An award-winning physicist, book author, and outspoken genius Stephen Hawking died aged 76 in his home in Cambridge. A family spokesman announced the sad news to ABC on early Wednesday.
Some of his most influential works include books such as “A Brief History of Time” and “The Universe in a Nutshell.” Back in 1963 he was diagnosed with motor neuron disease, also known as amyotrophic lateral sclerosis (ALS), and was given only two years to live.
According to ALStreatment.com, an individual diagnosed with this deadly disease will usually only live for between 3 and 5 years following their diagnosis, so Professor Hawking’s initial prognosis was fairly typical. But this extraordinary man defied all the odds and lived through to old age.
In moments of his passing, he was surrounded by family. We didn’t get any details about the cause of his death, and the family only commented that he “died peacefully.”
An official statement that Stephen Hawking’s family released goes as following: “We are deeply saddened that our beloved father passed away today. He was a great scientist and an extraordinary man whose work and legacy will live on for many years. His courage and persistence with his brilliance and humor inspired people across the world. He once said, ‘It would not be much of a universe if it wasn’t home to the people you love.’ We will miss him forever.”
His family includes two sons, Robert and Tim, and daughter Lucy. They also took their time to thank the fans of professor Hawking who were by his side and giving him unconditional support through his entire life.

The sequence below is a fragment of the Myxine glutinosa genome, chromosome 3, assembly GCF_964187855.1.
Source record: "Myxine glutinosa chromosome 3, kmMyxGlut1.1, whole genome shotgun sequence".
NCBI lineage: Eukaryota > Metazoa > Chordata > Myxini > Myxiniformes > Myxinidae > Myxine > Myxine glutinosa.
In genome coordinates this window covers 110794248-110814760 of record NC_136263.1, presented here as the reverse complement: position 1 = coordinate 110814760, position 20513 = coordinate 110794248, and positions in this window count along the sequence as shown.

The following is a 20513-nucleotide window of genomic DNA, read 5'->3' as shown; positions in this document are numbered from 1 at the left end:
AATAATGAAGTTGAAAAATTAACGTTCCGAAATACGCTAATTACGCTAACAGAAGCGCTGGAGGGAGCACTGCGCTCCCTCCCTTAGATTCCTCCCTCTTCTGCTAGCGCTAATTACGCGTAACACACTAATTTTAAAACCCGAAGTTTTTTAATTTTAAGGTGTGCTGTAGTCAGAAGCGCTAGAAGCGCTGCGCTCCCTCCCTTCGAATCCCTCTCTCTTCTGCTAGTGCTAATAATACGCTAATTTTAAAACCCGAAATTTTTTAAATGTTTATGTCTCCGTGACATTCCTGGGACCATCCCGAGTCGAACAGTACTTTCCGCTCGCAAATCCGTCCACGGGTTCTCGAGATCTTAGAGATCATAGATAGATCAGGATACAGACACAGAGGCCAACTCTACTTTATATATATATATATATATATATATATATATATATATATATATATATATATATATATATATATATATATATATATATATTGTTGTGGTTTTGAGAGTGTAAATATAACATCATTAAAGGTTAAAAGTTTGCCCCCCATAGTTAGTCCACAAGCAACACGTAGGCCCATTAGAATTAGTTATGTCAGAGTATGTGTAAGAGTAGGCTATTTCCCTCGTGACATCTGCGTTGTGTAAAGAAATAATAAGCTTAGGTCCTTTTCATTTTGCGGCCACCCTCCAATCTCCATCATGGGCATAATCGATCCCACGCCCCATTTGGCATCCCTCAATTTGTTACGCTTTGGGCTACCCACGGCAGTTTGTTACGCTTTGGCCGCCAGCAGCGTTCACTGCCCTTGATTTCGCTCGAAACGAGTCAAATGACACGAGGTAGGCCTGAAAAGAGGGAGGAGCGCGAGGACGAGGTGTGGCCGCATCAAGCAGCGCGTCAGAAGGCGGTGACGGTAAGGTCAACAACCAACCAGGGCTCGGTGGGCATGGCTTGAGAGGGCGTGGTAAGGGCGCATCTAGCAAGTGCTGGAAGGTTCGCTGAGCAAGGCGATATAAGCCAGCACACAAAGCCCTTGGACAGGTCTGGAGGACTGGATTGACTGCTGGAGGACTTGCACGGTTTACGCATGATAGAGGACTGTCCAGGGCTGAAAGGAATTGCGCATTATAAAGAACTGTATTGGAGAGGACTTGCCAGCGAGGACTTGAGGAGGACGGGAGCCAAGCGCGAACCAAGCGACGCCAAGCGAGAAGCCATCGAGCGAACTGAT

Hawking’s work included extensive research of understanding entire universe. In this field, he was one of the leading minds from early 70’ to the moment of his death. During his life, he made numerous important discoveries. The one that he considered the most important was that black holes aren’t entirely black. His scientific achievements look even greater when you see that he achieved everything despite being diagnosed with ALS.
His life expectancy was two years after he turned 21, but he went a bit further. Last year during an interview with BBC he said: “I never expected to reach 75, so I feel very fortunate to be able to reflect on my legacy.”
Hawking, a father of three also left a couple of valuable advice to his children: “Here are the most important pieces of advice that I’ve passed on to my children. One, remember to look up at the stars and not down at your feet. Two, never give up work. Work gives you meaning, and purpose and life is empty without it. Three, if you are lucky enough to find love, remember is it rare and don’t throw it away.”
Farewell to Stephen Hawking, an extraordinary man who will be missed by his family, friends, entire scientific world and world in whole.